As part of the Sierra Nevada Earth Day celebration in California, Western employees partook in a scrumptious snack prepared entirely by the sun and a few common household supplies.
Miracorp contractor Kelly Rider used only solar energy, recycled paper boxes, clear plastic packing tape, aluminum foil and glue sticks to whip up some nanchos, beans and chocolate chip cookies for employees.
“Sacramento boasts about 200 days of sun each year, so why not use the sun to cook your food? It doesn’t heat up the house or use any cooking fuel. And the best part is it’s free!” said Rider.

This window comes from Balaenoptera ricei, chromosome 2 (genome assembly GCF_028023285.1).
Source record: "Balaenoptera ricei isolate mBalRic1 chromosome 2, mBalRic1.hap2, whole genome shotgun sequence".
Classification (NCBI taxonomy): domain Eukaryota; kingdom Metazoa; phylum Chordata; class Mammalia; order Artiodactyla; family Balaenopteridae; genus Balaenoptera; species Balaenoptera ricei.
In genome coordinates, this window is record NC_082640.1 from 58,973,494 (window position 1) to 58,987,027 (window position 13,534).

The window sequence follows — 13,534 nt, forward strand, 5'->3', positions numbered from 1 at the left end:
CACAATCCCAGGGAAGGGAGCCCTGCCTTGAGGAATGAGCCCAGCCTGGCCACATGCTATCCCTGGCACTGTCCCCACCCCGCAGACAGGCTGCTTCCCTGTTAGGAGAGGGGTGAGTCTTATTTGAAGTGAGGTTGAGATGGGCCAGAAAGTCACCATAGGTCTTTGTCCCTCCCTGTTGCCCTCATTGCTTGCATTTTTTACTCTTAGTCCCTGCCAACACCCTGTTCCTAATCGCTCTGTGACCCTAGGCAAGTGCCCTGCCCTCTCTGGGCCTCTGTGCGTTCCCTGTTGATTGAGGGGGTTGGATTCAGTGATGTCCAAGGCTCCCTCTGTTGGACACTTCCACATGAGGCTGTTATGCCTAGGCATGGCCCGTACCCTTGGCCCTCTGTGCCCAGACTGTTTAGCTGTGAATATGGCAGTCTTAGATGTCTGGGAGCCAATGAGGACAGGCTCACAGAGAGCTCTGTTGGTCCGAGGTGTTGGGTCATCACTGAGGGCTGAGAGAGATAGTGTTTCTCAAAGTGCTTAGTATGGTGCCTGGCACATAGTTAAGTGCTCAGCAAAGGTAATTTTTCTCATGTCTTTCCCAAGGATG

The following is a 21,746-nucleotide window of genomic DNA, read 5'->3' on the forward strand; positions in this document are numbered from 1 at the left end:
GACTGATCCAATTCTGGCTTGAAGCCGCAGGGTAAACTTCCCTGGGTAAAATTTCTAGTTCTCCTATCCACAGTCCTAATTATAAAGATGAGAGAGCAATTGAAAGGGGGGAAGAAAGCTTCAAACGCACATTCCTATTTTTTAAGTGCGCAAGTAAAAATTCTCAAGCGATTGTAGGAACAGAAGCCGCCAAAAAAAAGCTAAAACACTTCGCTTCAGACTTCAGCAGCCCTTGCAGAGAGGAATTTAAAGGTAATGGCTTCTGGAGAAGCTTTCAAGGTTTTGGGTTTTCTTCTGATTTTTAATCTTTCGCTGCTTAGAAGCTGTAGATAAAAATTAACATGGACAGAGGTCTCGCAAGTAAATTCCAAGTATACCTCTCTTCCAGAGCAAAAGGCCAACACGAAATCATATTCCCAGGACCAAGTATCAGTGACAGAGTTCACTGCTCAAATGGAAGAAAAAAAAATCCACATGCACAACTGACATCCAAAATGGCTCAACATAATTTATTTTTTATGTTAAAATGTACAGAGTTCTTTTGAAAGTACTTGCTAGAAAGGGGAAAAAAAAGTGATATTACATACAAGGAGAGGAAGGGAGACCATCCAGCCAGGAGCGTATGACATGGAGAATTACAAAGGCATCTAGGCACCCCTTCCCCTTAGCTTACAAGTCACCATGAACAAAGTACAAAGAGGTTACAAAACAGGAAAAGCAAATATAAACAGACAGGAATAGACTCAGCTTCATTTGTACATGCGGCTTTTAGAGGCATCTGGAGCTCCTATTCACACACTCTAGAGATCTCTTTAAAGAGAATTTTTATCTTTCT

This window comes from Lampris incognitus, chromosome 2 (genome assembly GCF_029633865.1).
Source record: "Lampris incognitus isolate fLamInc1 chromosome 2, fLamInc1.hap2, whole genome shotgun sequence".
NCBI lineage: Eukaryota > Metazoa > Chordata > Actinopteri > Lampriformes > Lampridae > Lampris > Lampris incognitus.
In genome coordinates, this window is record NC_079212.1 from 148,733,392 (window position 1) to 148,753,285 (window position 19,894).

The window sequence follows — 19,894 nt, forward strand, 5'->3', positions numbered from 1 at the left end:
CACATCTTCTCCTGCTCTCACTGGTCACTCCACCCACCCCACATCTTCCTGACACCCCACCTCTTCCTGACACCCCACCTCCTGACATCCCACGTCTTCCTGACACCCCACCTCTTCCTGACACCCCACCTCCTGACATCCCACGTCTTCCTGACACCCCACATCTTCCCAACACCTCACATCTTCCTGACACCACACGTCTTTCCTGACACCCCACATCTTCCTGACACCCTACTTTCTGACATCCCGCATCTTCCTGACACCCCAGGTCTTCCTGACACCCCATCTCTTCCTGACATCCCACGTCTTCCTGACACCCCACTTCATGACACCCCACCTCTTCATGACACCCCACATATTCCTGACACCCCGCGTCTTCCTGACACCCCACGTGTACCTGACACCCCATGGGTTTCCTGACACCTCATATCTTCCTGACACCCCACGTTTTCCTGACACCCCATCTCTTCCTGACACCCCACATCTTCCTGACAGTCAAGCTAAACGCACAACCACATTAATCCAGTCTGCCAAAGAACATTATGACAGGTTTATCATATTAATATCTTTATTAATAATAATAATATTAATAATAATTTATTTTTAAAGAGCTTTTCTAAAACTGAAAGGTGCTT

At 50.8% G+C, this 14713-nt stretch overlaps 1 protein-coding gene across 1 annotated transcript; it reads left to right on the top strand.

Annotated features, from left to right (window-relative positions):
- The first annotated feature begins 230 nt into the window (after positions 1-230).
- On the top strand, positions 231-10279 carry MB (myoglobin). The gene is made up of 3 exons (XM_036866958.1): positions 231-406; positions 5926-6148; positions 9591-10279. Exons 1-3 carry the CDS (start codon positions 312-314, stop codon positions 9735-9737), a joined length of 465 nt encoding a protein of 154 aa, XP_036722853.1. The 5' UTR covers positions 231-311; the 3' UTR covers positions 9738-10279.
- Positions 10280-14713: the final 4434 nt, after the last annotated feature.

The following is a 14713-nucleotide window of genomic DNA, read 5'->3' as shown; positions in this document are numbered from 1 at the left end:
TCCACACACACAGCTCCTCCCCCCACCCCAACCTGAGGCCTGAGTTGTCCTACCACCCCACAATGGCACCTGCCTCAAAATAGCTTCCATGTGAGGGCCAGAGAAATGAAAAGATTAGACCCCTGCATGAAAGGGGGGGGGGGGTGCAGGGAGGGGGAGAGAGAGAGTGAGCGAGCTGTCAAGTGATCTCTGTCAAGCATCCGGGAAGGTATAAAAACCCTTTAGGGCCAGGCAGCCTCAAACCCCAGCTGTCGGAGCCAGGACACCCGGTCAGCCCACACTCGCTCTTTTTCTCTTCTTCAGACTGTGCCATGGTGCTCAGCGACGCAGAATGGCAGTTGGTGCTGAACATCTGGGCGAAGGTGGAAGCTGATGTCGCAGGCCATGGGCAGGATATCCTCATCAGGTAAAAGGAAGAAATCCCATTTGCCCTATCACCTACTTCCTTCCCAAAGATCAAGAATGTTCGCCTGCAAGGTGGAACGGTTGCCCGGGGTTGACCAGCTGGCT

Solar cooking works like a slow cooker set on low, so it doesn’t let food get dry or burned, and there’s no need to constantly stir or watch the food. “Using the sunshine is a great way to prepare and serve meals that are environmentally friendly and reduce your carbon footprint,” Rider added.
In case you’re wondering if solar cooking is only good for small snacks, Rider created a chicken and wild rice dinner the week before Earth Day as a trial run.
Do you have experience with solar cooking? Is it possible where you live? What other types of environmentally friendly cooking have you seen or done? If you want to learn more about solar cooking and its capabilities, visit Solar Cookers International at www.solarcookers.org